UNC meets VT, shuns ACC criticism

In some circles, it's Duke and then everybody else in the ACC.
In others, it's Duke and then nobody else in the ACC.
There's no question that the Blue Devils are the favorite to defend their title and repeat as national champions in 2011.
As the No.1-ranked team in the country, Duke is representing the ACC quite well, Wednesday night's loss at Florida State notwithstanding.
But, some wonder, are there any other threats in the conference? Are there any other teams that could claim the ACC title and make a run into the depths of March?
"We just play," UNC head coach Roy Williams says. "We can't control what happens. We talk about playing our best all the time regardless of what somebody's evaluation of us is, period, much less the (ACC)."
Williams admits that sounds like coach-speak, but he also adamantly says that it's the truth.
He doesn't make up the rankings. He doesn't create the schedules. He doesn't pick the tournament teams in March.
He doesn't do any of those things.
All he can do is coach, and that's what he's going to do when Virginia Tech comes to Chapel Hill Thursday evening for Carolina's ACC home opener.
The Tar Heels have quietly completed the first half of their season with an 11-4 overall record. Granted, Carolina has been the beneficiary of inferior competition - only a Dec. 4 win against then-No. 11 Kentucky will jump off the schedule - but its four losses have come to teams whose combined record is 49-14.
What we learned, if anything, from Carolina's 62-56 win on the road at Virginia last weekend remains to be seen, but it was the type of game that got away from the 2010 Tar Heels squad.
Down by seven at half and 10 with a little more than 11 minutes to play, Carolina didn't succumb to careless turnovers and the pressure of an ACC road game. It didn't flee at the sight of adversity. Instead, Carolina chipped away.
"I loved our toughness because things weren't going well," Williams said. "If you fold up your tents, you have no chance. But if you keep plugging along, something good may happen and that may lead to something else."
As Williams sat in the huddle and told his players they must have a will to win, the Tar Heels began that process of plugging away.
Leslie McDonald hit a 3-pointer. Kendall Marshall and Justin Watts knocked down a free throw each. Harrison Barnes hit a jumper. Tyler Zeller sunk two to cut Virginia's lead to three. Zeller made four free throws to tie the game at 50 with less than four minutes to play.
Carolina made 10 more free throws in the game's final two-and-a-half minutes, and suddenly this group had grasped that "something else" Williams alluded to. They had outscored Virginia by 13 points in the second half on the road, and they had won a game that required a little heart, a little character, a little pride.
"It's just about us deciding we are going to be tough," McDonald said. "We just put in our minds that we were going to come back and win that game."
Carolina must bring that attitude every night in the ACC, including Thursday against the Hokies, or it will quickly and quietly fade away into another somber summer.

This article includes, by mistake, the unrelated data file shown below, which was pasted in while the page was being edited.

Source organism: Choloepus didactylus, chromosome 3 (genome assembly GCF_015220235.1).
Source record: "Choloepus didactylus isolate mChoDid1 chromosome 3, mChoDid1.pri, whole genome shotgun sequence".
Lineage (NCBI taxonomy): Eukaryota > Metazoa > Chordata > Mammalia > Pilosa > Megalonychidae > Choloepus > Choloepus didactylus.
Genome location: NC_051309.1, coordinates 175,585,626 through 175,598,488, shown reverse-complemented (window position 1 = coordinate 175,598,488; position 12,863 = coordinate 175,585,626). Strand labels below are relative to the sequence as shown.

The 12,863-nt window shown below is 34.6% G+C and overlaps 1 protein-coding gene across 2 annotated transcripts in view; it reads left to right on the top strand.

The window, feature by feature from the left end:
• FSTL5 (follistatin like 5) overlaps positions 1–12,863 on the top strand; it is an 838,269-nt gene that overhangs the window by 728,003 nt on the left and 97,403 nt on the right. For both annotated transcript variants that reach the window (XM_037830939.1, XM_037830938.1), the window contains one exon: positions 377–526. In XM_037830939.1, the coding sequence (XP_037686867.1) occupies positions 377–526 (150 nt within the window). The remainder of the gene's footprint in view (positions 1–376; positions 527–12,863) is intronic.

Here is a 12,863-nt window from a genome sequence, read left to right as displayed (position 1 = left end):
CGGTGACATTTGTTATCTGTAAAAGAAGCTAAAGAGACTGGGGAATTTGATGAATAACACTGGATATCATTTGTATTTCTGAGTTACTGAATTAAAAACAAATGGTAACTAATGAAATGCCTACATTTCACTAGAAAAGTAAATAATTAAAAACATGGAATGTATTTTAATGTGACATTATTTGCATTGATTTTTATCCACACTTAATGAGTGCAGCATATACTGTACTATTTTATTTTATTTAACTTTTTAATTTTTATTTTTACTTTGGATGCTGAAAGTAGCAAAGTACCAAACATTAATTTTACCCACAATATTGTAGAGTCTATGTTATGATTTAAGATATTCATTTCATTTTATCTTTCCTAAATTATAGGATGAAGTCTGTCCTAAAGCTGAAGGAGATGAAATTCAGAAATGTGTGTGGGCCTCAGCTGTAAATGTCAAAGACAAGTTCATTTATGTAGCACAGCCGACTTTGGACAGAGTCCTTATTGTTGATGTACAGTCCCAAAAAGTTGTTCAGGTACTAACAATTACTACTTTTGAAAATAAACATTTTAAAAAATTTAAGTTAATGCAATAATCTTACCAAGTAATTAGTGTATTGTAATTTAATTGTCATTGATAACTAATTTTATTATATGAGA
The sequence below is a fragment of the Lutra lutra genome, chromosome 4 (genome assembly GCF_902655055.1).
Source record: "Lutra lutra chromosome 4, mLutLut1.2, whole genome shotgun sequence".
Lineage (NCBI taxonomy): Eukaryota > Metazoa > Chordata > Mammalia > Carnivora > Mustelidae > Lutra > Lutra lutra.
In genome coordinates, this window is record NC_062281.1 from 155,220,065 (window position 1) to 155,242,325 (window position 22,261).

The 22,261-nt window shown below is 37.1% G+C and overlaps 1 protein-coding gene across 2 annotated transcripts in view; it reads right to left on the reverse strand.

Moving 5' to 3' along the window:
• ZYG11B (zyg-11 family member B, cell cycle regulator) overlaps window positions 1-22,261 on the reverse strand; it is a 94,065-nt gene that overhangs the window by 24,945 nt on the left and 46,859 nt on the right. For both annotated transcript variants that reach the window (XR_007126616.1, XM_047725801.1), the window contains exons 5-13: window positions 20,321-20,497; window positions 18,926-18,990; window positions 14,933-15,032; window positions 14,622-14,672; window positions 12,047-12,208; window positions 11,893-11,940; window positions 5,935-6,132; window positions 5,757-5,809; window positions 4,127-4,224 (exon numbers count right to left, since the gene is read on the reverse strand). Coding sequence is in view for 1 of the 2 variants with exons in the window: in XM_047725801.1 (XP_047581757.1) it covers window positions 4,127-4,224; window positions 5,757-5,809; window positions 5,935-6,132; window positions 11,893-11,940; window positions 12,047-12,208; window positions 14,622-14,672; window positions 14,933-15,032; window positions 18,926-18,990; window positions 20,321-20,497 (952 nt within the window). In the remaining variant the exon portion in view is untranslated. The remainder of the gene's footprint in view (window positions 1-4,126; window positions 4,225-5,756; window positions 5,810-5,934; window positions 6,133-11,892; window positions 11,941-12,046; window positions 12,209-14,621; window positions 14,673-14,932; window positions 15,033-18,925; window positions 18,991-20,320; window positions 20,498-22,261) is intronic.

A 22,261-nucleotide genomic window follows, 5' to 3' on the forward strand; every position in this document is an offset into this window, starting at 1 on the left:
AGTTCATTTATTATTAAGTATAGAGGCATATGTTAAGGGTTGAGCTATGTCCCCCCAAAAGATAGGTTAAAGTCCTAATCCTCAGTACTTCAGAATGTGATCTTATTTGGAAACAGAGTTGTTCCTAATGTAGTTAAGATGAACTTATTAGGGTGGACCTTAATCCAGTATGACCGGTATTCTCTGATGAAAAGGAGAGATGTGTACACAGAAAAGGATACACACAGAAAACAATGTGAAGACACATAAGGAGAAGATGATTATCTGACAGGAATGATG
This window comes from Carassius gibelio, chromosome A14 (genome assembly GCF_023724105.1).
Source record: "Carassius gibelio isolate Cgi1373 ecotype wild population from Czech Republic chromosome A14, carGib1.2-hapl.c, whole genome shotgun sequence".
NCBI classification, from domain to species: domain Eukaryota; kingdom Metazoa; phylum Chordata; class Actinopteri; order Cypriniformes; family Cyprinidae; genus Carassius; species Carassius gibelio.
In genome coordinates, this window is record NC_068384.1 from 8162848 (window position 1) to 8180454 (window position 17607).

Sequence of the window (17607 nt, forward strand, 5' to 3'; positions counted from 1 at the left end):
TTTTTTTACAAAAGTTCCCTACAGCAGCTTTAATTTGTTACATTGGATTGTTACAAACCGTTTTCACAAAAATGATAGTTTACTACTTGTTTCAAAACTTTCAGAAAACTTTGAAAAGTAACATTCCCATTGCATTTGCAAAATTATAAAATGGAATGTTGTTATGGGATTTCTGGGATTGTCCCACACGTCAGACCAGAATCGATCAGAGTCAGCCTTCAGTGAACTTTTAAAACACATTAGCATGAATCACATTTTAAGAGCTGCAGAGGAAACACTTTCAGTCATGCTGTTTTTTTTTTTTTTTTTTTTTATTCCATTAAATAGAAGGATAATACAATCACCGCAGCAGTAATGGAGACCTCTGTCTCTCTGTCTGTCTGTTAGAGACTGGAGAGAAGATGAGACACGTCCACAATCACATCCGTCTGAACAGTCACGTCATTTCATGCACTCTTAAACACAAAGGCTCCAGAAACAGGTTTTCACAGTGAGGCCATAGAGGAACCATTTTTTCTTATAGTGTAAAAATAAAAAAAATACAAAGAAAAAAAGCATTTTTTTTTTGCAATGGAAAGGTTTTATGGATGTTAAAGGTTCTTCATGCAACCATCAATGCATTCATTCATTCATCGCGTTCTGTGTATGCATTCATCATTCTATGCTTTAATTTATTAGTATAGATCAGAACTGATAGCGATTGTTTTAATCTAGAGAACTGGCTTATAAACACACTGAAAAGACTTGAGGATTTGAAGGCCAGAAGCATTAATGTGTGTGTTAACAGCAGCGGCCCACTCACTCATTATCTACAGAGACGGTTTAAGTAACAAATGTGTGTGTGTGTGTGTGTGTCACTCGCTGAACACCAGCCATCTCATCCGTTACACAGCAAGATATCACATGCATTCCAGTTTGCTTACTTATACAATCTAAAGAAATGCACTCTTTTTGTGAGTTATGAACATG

Virginia Tech has compiled a 10-4 (1-1 ACC) record but has yet to earn any respect due to unimpressive numbers and a résumé that lacks any signature wins.
VT got throttled on the road at Kansas State in its second game of the season and lost at home to Purdue on Dec. 1. Those are the only two ranked teams the Hokies have played all season.
But when Malcolm Delaney is directing your offense and Jeff Allen is providing an established post presence, you still remain a dangerous opponent.
Delaney has averaged 18.6 points per game this year, and Allen is averaging 13.4 points and 9.8 rebounds per contest.
Terrell Bell gives VT head coach Seth Greenberg three solid seniors in his starting lineup - it was four until guard Dorenzo Hudson was sidelined for the season with a foot injury - to go along with sophomore Erick Green and junior Victor Davila.
In many ways, Carolina and Virginia Tech are two teams in the same boat with a multitude of others in the ACC. The conference has only one team currently ranked in the Associated Press Top 25 - Duke - but there's depth and a battle brewing in the underbelly of the ACC.
Boston College, Maryland, Miami, Virginia, North Carolina State, Florida State and Clemson all have at least 10 wins.
As common as it is to assume Duke will glide through its schedule and waltz into March as a feared 1-seed, we know it's not going to be that easy.
It's never that easy, as evidenced by Duke traveling to Florida State Wednesday evening for its first road ACC game of the year and losing to the Seminoles. Maryland entered Cameron Indoor Stadium last Sunday and gave Duke a game before ultimately losing by seven points.
Fortunately, this isn't the BCS. Nobody needs to run the table to win a championship.
So while the ACC continues to be criticized across the country as being in the midst of a down year, Carolina will meet Virginia Tech before heading to Georgia Tech on Sunday.
The Tar Heels will try to build on the confidence and momentum they found in Charlottesville and they will ignore the headlines. They've been there, done that.
Come March, we will have a clear picture of the contenders.
Until then, Williams will continue to mold this year's squad of players. He will continue to preach toughness and defense and "the little things," and he won't allow the Tar Heels to give two thoughts about what Duke is doing down the road or what the purveyors of opinion are saying about the quality of the ACC.
They'll just play.